By Beth Deitchman
The mother-daughter relationship has been a delicate dance since the days of cavemoms and caveteens—and for as long as footwear has been de rigueur, each generation has wished the other could understand what it’s like to spend just one day in the other’s shoes. In Disney’s Freaky Friday, premiering Friday, August 10, on Disney Channel (8 p.m. ET), Katherine and Ellie Blake get to do just that when a magic hourglass causes them to swap bodies on one of the most important days in each of their lives. Directed by Steve Carr, the new Disney Channel Original Movie boasts a script from acclaimed writer Bridget Carpenter and music from Tony® winners Tom Kitt and Brian Yorkey, not to mention an amazingly talented pair of actresses in the leading roles.
Actors Heidi Blickenstaff and Cozi Zuehlsdorff got to try on each other’s sneakers—and characters—in the DCOM, which finds them playing Katherine and Ellie, respectively, as well as Ellie and Katherine (in Katherine and Ellie’s bodies) after the switch. We spoke with the delightful duo about the fun and exciting challenge of playing both mother and daughter in Freaky Friday as the classic body-swap story is brought to life for a new generation.
Veteran theater actress Blickenstaff originated the role of Katherine on stage, but was nervous about playing her on screen.
“My biggest fear was the scale of my acting, because as a theater actor you play to the back row. You project, you articulate, and you have a whole different skill set that is not necessarily called upon for film and TV acting, so I had to sort of dial it down,” Blickenstaff tells D23. But as she became more comfortable on set, “I was a kid in a brand-new sandbox with brand-new toys. It was just about letting go, knowing that there’s only so much I could control.”
Lifelong Disney fan Zuehlsdorff was struck by a case of nerves during the Freaky Friday audition process.
“When I went to the audition, my knees were shaking. And then, miracle of miracles, I got a callback… and then another callback… and then another callback,” Zuehlsdorff shares, remembering the excitement she felt when she learned she’d been cast. “That feeling is so empowering and it makes me want to tell every little girl out there, don’t limit yourself in your imagination of what you can do. Because you probably can do a lot more than you think you can.”
There’s a little Katherine and a little Ellie in both Blickenstaff and Zuehlsdorff.
“Katherine is definitely much more like me. I am hyper-organized and pretty scheduled within an inch of my life… I feel comfortable with organization—if things are a mess, if beds aren’t made, if the skink is full of dishes, the world is not right,” laughs Blickenstaff, who describes Ellie as a beautiful, disorganized “spazzwad.” “And even though I am not disorganized, I do think there’s a part of me that is a spazzwad.”
Zuehlsdorff sees her personality as a bit of a mash-up of the two characters: “I say it like it is and I’m very open with my emotions, just like Ellie, and I’m also pretty hard on myself and a perfectionist in the same way that Katherine is.” But when it comes to which was more fun to play, for Zuehlsdorff there is only one choice: “Ellie all the way. Her clothes are super-comfortable. She’s always slouching, always sleepy, and eating junk food. It was the best.”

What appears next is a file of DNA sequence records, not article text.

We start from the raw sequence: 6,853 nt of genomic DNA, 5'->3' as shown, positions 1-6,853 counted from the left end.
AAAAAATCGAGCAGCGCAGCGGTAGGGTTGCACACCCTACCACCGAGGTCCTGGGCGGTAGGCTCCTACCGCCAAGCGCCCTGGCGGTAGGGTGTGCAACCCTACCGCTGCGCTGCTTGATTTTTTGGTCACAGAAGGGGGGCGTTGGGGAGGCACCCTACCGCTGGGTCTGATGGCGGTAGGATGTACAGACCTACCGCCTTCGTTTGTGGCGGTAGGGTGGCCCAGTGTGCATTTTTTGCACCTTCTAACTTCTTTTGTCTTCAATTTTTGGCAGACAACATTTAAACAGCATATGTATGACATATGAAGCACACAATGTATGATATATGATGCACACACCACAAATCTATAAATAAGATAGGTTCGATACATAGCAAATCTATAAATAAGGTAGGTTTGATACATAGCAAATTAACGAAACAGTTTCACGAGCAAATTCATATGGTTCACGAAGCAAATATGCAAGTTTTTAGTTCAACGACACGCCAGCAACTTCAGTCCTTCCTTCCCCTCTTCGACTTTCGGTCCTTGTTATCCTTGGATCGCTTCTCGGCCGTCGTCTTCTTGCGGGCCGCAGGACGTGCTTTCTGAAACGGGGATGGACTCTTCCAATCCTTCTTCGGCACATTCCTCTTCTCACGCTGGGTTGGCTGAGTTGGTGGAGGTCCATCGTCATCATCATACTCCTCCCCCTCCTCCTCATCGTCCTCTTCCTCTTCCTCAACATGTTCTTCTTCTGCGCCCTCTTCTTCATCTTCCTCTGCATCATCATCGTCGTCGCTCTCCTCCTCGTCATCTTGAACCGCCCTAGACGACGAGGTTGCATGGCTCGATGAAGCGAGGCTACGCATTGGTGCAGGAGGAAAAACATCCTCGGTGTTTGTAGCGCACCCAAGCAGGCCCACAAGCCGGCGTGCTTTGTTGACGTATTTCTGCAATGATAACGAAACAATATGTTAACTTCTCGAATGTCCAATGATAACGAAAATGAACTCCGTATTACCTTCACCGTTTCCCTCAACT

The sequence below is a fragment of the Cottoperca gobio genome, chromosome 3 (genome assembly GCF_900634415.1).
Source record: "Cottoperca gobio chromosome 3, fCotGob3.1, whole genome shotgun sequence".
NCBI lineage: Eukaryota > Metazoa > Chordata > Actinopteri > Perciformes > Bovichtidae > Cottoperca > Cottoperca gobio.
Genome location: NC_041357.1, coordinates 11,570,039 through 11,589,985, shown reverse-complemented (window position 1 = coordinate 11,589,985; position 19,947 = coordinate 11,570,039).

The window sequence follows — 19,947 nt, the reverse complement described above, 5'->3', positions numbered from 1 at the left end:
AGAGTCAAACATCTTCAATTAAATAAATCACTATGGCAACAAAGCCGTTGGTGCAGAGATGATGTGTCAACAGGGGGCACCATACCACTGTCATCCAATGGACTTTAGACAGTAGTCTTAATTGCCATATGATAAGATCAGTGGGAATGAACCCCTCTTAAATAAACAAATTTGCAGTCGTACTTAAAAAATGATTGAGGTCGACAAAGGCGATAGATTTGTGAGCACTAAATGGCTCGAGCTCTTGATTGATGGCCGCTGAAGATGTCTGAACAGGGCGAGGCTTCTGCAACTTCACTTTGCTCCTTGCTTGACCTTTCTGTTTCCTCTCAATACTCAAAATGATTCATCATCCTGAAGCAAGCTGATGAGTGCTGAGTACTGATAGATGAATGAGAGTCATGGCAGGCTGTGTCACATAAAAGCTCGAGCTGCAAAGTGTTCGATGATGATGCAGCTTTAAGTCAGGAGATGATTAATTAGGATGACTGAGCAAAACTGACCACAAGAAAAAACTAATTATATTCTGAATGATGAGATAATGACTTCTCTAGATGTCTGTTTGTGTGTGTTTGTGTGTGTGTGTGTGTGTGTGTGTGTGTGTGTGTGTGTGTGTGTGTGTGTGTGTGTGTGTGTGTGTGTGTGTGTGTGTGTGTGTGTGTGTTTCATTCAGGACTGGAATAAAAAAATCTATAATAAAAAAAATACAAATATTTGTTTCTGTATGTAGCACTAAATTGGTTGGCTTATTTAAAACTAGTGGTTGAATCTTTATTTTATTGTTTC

To get into character, Blickenstaff and Zuehlsdorff attended “mannerism meetings” to study each other’s physical movements and quirks.
“We filmed each other—what we do, like the way we sit in a chair or the way that we act when we’re frustrated. I rub my eyes really, really hard if I’m overwhelmed and Heidi kind of massages her temples. The extreme differences of those expressions of emotions really informed the way that we started shooting the movie,” details Zuehlsdorff.
Blickenstaff believes Freaky Friday has endured because of the love story at its heart.
“I think it has to do with empathy and compassion. You can have a relationship that is utterly fraught, mostly because these characters just don’t get each other, and this movie literally makes this magic happen that they are literally put in each other’s shoes,” Blickenstaff says. “We see love stories about all kinds of different relationships, but this relationship is so precious.”
Just for fun, we also asked Blickenstaff and Zuehlsdorff which Disney characters they’d most want to switch places with in a special, Freaky Friday-inspired D23 Fab Five.
- “Rapunzel—because the hair… the clothes… the boyfriend. All on point. #FlynnRiderForever.”
- “Pooh Bear. So much ‘hunny’ and so much fluff. And so much nostalgia. Who is a better friend than Pooh Bear? No one?!”
- “Teddy Duncan in Good Luck Charlie because I love all the music Bridgit Mendler has released and I just love that show.”
- “Alex Russo from Wizards of Waverly Place, because wizardry and hilarity.”
- “Dug from Up. ‘I was hiding under your porch because I love you.’ What more do I have to say?”
- “Pocahontas. She’s a warrior, a leader, and she was paving a path. I’m all about girl power and strong messages for girls and women.”
- “Mulan. She totally did something that no one else was brave enough to do and she changed the world around her.”
- “Ursula. She’s the most delicious Disney villain ever.”
- “Maleficent. When I was a kid I remember seeing her and being truly frightened and having nightmares about her and I’m trying to take back those nights a little bit.”
- “I’m going to gender-bend it and I’m going to say I’d be the Genie from Aladdin, because he gets all the laughs.”